Malika Kalontarova

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Malika Kolontarova (Tajik: Малика Қаландарова, Russian: Мазол (Малика) Яшуваевна Калантарова or Колонтарова; born September 2, 1950) is a Tajik-American dancer. She is known as the "Queen of Tajik and Oriental Dance."[1]


Kolontarova was born with the name Mazol to Yashuva Kolontarov and Tamara Khanimova Kolontarova (both originally from Samarkand, Uzbekistan), a religious Bukharian Jewish family in Dushanbe, Tajikistan and was the youngest of her 5 sisters and 2 brothers. Mazol's father Yashuva wanted her to become a hairdresser like her older sisters, but Malika refused and wanted to become a dancer instead. Her father later on let her pursue a career in dancing.[2] Even though Kolontarova was rebellious as a child and had bigger dreams, she never forgot her roots, even when she became famous. Being Jewish was looked down upon in the Soviet Union and in Tajikistan but Malika proudly identified herself as a Bukharian Jew stating that since she is famous and admired, she does not feel the need to hide her Jewish identity. "Most Jewish people [in Tajikistan] say they are Tajik or they are Russian because Jews get no good work, no good pay," she says, "But once I’m famous, I’m not afraid. I say, 'Me Jewish.'"[3] Kolontarova was trained in dance by Gh. Valamatzoda and Remziye Bakkal.[4] Her director wanted her to change her name from Mazol to Malika. He said that Mazol sounded "too Jewish" and Malika means Queen in Arabic and Kolontarova danced like a Queen.[5]

Malika began her career in 1965 with "Lola Dance Ensemble" and later on went to the Song and Dance Ensemble of the Tajik Philharmonic (Dushanbe). From the beginning, her dance moves were completely in sync with the music. Kolantarova became one of the most famous entertainers in the USSR and in Central Asia. She performed not only in Central Asia, but all over the Soviet Union and Asia. She was well known for her folk dances, and the dances which she created became a part of the Central Asian artistic culture. Kolontarova toured and performed different national dances in the countries such as Japan,[6] Afghanistan, Spain, Turkey, Russia and India.[7] While in India, she appeared in some Bollywood films in the 1970s.[8][9]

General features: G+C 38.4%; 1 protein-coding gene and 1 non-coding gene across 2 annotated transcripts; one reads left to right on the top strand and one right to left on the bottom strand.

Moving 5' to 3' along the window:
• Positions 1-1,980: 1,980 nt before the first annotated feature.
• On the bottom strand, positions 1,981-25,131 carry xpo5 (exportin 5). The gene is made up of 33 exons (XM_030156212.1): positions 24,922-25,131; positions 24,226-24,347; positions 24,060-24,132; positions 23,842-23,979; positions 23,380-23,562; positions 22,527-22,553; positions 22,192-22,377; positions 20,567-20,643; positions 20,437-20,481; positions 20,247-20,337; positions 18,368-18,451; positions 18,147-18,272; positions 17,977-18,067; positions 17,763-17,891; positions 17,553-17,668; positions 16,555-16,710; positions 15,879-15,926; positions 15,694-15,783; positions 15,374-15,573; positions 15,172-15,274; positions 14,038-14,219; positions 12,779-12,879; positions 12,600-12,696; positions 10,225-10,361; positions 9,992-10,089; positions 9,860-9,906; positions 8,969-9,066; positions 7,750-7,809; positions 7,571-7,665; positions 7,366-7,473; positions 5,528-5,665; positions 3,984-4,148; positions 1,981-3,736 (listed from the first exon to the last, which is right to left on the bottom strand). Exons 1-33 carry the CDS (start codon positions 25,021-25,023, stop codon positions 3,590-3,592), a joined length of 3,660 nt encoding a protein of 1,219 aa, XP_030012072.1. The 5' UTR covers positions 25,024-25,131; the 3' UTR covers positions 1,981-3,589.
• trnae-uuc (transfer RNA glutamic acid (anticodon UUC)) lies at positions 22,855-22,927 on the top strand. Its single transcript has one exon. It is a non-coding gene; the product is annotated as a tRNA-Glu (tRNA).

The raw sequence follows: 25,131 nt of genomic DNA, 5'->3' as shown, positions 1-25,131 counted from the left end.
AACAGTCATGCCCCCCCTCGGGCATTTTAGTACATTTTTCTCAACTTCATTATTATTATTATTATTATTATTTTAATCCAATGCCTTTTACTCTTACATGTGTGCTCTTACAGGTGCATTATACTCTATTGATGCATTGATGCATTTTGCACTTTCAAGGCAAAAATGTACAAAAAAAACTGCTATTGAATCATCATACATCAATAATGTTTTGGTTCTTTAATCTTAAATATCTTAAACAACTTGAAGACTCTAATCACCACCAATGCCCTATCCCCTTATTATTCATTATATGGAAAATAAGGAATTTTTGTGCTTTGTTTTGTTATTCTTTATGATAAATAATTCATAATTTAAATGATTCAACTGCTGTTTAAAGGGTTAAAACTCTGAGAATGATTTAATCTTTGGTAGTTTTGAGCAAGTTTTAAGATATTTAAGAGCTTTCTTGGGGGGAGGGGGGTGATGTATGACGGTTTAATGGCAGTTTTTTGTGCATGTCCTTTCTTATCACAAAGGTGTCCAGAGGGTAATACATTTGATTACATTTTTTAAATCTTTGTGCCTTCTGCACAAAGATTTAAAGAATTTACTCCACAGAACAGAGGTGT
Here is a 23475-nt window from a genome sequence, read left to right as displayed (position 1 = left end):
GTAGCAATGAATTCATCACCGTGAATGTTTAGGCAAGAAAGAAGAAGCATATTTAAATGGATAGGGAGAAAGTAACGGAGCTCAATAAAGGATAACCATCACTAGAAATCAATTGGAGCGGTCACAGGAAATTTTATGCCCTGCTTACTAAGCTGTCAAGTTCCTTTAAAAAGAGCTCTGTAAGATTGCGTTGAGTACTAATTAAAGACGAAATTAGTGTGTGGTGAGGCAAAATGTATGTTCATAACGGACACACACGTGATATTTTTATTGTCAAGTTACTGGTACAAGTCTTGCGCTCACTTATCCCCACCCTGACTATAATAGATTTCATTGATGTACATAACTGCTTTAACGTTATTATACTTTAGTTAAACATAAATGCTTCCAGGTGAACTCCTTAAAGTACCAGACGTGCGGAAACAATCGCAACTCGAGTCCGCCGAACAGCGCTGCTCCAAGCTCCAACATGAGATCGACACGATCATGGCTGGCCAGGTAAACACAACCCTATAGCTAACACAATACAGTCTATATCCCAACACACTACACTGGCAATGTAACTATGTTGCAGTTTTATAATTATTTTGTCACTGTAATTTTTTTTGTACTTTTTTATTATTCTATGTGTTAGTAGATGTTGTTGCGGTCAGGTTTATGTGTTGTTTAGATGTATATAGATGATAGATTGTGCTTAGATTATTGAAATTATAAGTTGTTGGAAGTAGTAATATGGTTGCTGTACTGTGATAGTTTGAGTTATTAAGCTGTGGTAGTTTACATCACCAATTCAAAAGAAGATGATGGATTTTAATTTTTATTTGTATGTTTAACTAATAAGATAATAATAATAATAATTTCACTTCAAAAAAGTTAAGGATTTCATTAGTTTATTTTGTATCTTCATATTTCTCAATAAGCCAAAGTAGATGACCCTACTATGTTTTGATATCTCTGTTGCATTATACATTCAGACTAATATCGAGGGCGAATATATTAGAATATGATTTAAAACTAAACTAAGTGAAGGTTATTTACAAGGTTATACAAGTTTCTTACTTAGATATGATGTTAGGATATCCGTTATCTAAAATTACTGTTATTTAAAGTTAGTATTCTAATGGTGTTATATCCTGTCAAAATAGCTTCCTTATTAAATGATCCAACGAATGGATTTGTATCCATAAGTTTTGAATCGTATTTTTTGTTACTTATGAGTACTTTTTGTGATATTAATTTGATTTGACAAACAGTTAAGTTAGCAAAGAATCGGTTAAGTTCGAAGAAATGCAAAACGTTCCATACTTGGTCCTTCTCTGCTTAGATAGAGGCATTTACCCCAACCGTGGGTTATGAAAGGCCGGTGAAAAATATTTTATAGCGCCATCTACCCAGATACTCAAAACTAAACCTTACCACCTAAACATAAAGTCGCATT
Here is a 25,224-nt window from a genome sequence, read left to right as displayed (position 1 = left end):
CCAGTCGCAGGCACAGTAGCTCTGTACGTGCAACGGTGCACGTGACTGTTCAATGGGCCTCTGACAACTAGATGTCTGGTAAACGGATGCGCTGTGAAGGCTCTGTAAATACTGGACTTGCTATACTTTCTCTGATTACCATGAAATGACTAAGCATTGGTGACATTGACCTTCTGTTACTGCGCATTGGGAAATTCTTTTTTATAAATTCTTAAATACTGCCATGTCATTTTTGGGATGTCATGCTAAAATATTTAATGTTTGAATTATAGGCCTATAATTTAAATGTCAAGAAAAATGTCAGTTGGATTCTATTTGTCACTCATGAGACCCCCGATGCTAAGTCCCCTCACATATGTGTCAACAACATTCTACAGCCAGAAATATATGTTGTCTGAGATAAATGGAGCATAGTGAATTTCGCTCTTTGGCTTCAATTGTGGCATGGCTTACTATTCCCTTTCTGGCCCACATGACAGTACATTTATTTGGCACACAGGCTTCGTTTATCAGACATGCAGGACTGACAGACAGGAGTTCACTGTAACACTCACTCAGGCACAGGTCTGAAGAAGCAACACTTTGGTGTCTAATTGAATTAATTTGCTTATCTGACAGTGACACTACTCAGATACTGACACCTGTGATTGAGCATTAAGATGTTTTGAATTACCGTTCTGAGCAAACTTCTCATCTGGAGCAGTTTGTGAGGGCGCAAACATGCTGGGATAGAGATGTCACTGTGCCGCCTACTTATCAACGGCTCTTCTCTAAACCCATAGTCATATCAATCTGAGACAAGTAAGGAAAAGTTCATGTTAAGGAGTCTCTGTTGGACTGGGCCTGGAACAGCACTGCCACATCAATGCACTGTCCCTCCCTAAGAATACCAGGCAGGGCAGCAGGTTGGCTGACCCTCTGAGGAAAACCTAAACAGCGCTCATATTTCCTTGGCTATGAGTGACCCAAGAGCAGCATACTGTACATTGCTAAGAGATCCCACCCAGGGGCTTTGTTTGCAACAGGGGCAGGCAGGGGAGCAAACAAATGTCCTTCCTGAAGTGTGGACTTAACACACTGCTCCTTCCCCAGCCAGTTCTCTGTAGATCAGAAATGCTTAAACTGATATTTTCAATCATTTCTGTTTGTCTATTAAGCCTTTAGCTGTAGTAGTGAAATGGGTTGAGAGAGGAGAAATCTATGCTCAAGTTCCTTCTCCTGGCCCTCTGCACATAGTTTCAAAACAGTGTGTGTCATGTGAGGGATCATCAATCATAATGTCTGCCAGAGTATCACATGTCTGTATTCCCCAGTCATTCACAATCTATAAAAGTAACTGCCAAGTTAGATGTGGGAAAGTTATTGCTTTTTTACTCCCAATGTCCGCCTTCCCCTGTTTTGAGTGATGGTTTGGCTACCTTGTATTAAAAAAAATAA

Kolontarova married Ilyas Gulkarov, a Bukharian Jewish doira player and "Honored Artist of Tajikistan."[10] The two went on tour in Europe, Asia, and all over the Soviet Union.

Kolontarova was given the country's highest honor when she was named People's Artist of USSR in 1984,[11][12] becoming the only woman from Tajikistan to receive the title, after receiving the awards of "People's Artist of Tajikistan" in 1976 and "Honored Artist of Tajikistan" in 1972. According to Igor Moiseyev, a director of a world-renowned folk and character dance ensemble in the USSR, Malika is "an Eastern miracle" and she "made a revolution in Oriental popular dancing."

In 1993, Malika and her family moved to Queens, New York, United States during the collapse of the USSR to escape the poverty in Tajikistan. In America, Kolontarova continued her dancing career by opening up the "Malika's International Dance School" to teach young girls how to dance.[5]

Kolontarova and Gulkarov live in Rego Park. They have a son, a daughter, and three grandchildren.[13] Their daughter Samira is also a dancer. Samira was born as a boy and was named Arthur. Later in life, however, he underwent gender reassignment surgery (GRS) and had his name changed as well. [14]